BARLOW, S. The History of Ireland, from the Earliest Period to the Present Time; Embracing also a statistical and geographical account of that Kingdom; forming together a complete view of its past and present state, under its political, civil, literary and commercial relations. Two volumes. London: Printed for Sherwood, Neely and Jones, Paternoster-Row; John Cumming, and M. Keene, Dublin; and sold by all book-sellers in the United Kingdom. Law and Gilbert, printers, St. John’s-Square, Clerkenwell. 1814, 1814. pp. (1) xvi, 476, (2) xii, 524. Contemporary half calf over marbled boards, spines divided into five compartments by four wide gilt raised bands, with double red morocco letterpieces. Armorial bookplates of Sir Joseph Radcliffe on front pastedowns, also with ticket of Sheardown Binders, Doncaster. The finest and most attractive set that has come our way.
The Radcliffe Baronetcy, of Milnsbridge House in the County of York, is a title in the Baronetage of the United Kingdom, created in 1813 for Joseph Radcliffe as a reward for his public services. The Radcliffes were an ancient Lancashire family and took their name from the village of Radcliffe in that county. William Radcliffe married the heiress of the Milnsbridge House estate, Milnsbridge, near Huddersfield and in 1724 bought the Marsden Moor estate. His son died issueless in 1795 and the estates fell to his nephew, son of his sister Mary, Joseph Pickford who thereupon assumed the surname of Radcliffe in lieu of his patronymic and who was in 1813 created a baronet.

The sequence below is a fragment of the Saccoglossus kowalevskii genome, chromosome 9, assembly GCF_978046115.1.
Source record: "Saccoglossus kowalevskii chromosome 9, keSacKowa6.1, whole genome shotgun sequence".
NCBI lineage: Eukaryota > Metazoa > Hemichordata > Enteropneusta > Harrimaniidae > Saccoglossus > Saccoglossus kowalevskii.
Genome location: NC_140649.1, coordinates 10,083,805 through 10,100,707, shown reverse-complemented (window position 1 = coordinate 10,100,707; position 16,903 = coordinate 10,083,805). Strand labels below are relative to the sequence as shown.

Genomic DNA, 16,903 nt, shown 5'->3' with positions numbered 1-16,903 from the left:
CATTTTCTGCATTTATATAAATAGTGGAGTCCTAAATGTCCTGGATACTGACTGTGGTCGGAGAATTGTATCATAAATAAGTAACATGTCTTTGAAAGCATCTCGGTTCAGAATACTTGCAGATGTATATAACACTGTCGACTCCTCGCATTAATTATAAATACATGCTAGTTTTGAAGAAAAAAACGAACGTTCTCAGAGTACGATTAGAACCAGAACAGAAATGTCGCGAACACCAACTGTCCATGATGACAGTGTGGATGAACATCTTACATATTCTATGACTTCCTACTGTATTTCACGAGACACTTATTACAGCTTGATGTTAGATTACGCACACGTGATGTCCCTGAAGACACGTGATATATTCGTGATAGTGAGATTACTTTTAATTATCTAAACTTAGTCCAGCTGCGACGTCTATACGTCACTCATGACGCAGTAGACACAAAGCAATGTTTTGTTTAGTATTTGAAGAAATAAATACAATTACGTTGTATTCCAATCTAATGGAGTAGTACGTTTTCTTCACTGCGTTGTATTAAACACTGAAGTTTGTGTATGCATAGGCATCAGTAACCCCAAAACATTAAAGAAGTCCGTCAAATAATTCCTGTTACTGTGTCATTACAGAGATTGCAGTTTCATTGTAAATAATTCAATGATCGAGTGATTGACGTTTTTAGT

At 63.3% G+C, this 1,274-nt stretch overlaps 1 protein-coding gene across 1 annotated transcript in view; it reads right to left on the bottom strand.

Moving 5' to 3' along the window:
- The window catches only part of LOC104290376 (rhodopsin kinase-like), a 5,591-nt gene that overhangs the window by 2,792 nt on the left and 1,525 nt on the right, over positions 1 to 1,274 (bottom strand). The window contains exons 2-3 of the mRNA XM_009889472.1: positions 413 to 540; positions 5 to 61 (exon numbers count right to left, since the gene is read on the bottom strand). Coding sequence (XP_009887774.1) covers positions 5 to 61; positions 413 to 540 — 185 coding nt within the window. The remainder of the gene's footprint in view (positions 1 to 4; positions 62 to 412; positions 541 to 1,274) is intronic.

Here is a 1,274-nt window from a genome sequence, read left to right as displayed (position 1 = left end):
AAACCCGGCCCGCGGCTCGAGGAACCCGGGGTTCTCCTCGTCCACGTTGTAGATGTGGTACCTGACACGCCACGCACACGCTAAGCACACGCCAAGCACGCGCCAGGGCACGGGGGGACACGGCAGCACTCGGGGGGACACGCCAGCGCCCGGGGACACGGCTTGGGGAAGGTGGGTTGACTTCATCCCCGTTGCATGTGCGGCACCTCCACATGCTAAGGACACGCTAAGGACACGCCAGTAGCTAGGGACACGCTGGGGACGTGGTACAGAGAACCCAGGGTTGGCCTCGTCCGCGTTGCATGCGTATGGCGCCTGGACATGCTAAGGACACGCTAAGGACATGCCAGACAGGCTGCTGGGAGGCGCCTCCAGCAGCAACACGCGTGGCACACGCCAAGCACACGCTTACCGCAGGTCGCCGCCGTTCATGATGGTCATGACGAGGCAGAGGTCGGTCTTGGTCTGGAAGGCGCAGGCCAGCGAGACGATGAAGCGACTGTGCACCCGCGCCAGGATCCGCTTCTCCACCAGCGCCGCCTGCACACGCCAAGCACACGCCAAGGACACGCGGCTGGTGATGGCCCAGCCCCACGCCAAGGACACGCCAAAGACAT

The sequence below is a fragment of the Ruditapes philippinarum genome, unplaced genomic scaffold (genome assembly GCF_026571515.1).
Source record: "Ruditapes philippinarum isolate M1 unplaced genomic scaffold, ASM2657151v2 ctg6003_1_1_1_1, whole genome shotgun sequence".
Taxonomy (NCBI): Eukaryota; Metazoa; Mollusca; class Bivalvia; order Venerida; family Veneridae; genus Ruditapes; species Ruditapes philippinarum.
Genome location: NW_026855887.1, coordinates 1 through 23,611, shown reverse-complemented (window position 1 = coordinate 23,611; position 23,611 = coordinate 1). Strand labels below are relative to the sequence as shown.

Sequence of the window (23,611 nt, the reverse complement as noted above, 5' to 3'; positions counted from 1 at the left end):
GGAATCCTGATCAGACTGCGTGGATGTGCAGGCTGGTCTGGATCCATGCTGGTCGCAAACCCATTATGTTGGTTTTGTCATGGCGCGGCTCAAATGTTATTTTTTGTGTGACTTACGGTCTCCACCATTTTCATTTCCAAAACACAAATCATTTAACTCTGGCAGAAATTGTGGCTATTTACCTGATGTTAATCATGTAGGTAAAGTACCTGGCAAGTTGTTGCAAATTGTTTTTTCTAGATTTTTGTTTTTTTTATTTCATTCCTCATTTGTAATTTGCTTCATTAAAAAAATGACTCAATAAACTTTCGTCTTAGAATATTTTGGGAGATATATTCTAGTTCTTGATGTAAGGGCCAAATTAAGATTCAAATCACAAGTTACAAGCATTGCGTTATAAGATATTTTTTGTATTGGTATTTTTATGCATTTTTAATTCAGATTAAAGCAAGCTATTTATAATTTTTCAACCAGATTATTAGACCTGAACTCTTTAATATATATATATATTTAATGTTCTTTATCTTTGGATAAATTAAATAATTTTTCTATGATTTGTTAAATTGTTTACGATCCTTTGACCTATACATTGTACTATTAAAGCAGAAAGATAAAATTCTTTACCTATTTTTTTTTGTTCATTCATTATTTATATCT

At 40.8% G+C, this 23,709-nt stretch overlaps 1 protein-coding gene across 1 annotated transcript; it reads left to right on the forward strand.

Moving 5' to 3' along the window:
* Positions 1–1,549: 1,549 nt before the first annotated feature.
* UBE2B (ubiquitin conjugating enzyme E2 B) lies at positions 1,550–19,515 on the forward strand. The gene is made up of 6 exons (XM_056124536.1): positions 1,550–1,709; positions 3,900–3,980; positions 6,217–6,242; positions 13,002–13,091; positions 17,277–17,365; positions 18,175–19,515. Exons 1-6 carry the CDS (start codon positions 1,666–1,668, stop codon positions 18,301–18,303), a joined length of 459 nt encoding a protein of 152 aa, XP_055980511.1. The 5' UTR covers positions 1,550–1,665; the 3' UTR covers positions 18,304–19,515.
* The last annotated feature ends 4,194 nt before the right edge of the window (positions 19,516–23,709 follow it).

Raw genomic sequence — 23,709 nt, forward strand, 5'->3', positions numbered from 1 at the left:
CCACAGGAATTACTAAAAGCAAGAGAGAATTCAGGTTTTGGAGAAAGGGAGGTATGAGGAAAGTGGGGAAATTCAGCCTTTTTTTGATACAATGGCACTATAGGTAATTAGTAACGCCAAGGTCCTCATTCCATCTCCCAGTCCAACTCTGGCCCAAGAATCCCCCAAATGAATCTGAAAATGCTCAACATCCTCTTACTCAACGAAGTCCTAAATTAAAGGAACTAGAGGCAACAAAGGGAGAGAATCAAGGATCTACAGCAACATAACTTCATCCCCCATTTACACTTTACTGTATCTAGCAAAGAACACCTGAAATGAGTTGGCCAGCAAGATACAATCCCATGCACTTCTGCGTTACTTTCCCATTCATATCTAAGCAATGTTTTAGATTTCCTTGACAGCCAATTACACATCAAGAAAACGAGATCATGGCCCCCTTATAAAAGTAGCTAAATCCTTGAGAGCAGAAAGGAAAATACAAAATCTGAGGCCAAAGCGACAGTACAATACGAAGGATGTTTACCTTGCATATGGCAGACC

The first Baronet married firstly the heiress of Royton Hall, Royton, Lancashire. Following his death in 1819 the Milnsbridge estate was sold and in 1824 the second Baronet purchased an estate near Harrogate, North Yorkshire and completed the construction of Rudding Park House. The second Baronet served as High Sheriff of Yorkshire in 1857.
Everard Radcliffe, a cricketer who captained Yorkshire, was the 5th Baronet.
Illustrated with folding map (a little foxed), portraits of Henry Grattan and The Earl Charlemont, two extra engraved titlepages, and a folding view of the Four Courts, Dublin.